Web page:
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Blu-Ray Review: Kino Lorber’s Enter the Ninja (KL Studio Classics) 

Enter the Ninja

Franco Nero is a … Ninja??? Yes, that’s right… Menahem Golan’s deliriously wild Enter the Ninja is back on Blu-ray with a wonderful transfer and extras thanks to Kino Lorber

The Film 

This is the point where Cannon Films became CANNON FILMS.  The one that everyone – of a certain age – remembers with either fondness or disdain.  No matter what you think of Golan and Globus, the sheer willpower and moxie it took to push from jokes to actual force to be reckoned with has been covered in documentaries and books.  Enter the Ninja is the sort of subject case study in the lunacy that is Cannon Films and what we know of it.  

A ninja movie wouldn’t be complete if it wasn’t about a … white dude.  Yes, not just any white dude but one played by FRANCO NERO.  Nero going from Lancelot to Django to Ninja seems like a natural progression.  But not just any Ninja, a Vietnam vet who was so good he bested Sho Kosugi during his testing.  Let me repeat that – because Sho Kaosugi is the ninjas of ninjas.  He’s the poster child for ninjas.  I guess they wanted to ensure that we thought Nero was NINJA (all in caps).  Nero’s Cole after completing his training wants nothing more than a peaceful life.  Really dude?  You trained as a ninja and you just want to kick it in the Philippines?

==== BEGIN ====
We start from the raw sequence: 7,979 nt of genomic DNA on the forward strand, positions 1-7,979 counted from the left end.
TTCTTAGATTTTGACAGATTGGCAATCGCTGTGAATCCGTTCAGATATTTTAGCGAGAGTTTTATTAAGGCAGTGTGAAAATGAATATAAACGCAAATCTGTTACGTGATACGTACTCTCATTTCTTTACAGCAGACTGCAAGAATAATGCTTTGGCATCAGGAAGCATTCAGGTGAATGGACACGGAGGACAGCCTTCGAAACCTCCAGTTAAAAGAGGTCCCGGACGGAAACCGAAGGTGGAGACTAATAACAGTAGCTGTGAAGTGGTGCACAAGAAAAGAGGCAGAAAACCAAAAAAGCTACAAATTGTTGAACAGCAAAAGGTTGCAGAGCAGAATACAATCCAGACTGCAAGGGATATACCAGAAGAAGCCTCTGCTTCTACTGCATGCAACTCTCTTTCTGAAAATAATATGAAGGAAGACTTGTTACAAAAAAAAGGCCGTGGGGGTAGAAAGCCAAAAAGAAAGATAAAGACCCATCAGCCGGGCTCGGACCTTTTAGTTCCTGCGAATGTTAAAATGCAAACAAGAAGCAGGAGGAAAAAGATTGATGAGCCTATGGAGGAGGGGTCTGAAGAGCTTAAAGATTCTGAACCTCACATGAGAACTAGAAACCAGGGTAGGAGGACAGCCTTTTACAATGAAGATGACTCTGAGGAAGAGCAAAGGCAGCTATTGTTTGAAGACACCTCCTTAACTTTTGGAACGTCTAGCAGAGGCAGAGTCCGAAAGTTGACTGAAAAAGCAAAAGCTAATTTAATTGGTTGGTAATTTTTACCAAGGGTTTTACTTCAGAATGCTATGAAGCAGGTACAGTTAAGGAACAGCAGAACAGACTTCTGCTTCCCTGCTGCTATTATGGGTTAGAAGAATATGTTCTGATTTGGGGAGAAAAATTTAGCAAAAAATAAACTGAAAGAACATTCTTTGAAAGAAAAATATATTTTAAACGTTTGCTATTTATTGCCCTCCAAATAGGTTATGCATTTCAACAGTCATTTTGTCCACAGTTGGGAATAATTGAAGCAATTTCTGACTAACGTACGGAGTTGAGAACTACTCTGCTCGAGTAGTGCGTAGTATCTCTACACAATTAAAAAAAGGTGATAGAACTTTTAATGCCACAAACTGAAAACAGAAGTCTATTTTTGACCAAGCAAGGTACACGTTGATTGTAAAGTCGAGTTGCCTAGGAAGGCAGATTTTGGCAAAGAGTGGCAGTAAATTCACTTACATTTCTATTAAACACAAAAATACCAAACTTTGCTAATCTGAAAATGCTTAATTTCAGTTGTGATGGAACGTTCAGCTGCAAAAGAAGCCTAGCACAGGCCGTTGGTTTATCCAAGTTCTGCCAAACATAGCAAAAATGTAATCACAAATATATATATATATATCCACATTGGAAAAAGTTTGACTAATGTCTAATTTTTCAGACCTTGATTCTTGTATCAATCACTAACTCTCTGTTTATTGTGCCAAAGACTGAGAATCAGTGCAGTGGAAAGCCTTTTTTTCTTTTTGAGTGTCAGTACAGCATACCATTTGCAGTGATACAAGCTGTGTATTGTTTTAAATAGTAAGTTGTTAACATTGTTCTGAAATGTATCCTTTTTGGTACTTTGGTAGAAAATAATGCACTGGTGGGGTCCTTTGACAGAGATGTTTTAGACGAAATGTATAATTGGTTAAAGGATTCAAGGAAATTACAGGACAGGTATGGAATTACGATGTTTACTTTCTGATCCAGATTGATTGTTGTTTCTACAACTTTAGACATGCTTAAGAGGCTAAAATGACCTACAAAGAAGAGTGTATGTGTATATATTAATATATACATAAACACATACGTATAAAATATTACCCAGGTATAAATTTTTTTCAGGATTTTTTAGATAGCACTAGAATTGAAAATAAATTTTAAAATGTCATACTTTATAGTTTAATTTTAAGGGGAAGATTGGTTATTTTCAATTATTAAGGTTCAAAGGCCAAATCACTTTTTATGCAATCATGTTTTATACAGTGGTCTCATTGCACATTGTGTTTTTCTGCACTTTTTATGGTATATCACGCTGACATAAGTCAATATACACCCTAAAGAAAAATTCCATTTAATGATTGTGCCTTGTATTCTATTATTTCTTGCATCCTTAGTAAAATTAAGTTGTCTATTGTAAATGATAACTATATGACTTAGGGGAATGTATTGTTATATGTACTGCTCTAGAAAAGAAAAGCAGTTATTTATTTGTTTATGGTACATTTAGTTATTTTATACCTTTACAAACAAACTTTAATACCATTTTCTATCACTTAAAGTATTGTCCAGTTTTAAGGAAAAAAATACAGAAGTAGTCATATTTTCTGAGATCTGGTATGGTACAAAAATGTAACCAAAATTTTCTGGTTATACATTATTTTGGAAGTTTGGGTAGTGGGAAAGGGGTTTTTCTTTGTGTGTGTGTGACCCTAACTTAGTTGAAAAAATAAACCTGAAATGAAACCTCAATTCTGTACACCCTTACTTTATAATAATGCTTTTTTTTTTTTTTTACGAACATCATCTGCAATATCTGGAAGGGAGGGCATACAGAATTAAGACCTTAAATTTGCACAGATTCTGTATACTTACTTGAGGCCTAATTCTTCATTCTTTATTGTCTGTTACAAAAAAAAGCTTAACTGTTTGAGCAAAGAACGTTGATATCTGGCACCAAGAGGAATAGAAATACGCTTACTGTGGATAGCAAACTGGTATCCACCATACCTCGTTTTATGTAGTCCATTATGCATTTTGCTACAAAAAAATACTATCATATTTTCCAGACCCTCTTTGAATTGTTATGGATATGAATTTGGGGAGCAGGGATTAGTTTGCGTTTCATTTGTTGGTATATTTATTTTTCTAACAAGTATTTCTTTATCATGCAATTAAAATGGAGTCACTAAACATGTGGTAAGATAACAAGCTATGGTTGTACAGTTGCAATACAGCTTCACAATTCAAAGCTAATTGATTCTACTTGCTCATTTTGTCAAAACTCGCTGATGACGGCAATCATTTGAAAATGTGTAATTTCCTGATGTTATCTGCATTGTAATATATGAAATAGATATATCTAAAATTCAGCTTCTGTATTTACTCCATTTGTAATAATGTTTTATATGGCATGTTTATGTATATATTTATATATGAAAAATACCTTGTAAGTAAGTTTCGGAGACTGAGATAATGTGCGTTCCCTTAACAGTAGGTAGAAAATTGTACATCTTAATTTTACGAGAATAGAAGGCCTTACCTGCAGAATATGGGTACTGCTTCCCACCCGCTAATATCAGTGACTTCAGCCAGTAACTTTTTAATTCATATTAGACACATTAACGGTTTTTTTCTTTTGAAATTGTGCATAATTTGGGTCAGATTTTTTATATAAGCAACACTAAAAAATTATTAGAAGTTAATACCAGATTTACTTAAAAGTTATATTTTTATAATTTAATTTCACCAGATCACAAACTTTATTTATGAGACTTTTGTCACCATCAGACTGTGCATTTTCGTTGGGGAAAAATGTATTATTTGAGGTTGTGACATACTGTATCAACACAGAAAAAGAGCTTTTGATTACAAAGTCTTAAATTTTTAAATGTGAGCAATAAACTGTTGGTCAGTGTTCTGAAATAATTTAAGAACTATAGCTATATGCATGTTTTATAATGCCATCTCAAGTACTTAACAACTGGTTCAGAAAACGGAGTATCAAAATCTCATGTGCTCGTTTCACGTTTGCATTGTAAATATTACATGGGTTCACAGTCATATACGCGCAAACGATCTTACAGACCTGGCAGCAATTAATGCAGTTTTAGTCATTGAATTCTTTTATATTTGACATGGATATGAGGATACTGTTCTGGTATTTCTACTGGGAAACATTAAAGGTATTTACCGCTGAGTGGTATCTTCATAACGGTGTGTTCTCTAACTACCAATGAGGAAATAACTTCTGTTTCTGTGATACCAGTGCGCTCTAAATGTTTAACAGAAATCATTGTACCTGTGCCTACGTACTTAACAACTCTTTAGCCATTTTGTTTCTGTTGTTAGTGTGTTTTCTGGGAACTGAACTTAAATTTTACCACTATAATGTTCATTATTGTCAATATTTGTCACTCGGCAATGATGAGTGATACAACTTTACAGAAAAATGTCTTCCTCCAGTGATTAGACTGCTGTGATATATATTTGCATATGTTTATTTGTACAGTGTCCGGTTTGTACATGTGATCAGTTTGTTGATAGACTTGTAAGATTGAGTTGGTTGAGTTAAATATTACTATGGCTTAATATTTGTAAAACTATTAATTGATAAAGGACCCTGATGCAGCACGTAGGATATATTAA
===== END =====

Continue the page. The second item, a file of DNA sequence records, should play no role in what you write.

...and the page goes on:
Well, that’s where Cole finds himself into an ever-increasingly difficult situation with his best friend Frank (Alex Courtney) and Frank’s wife Mary-Ann (Susan George).  Frank’s a drunken idiot that the Springsteen song “Glory Days” was meant for.  Mary-Ann his wife is the one burdened with all the work and has an eye for Cole.  Well, there’s some sort of land war with Charles Venarius (Christopher George at his non-animals-attack best) who wants their land because of what else … oil (I’m sure Uncle Marty watched this as prep for Killers of the Flower Moon).  

Cole and Frank get their kick-ass on which causes Venarius to “find his own ninja” which he does.  Does it surprise anyone it’s Sho Kosugi’s Hasegawa?  Well, it shouldn’t.  Cole vows vengeance after Hasegawa kills Frank and kidnaps Mary-Ann – donning becoming both literally and figuratively the white ninja.  It all ends as you think it does with the face-off and ultimate happy ending for Cole.  Not so much for the Filipino people who’ve been duped by both the “good” white people and the “bad” white people.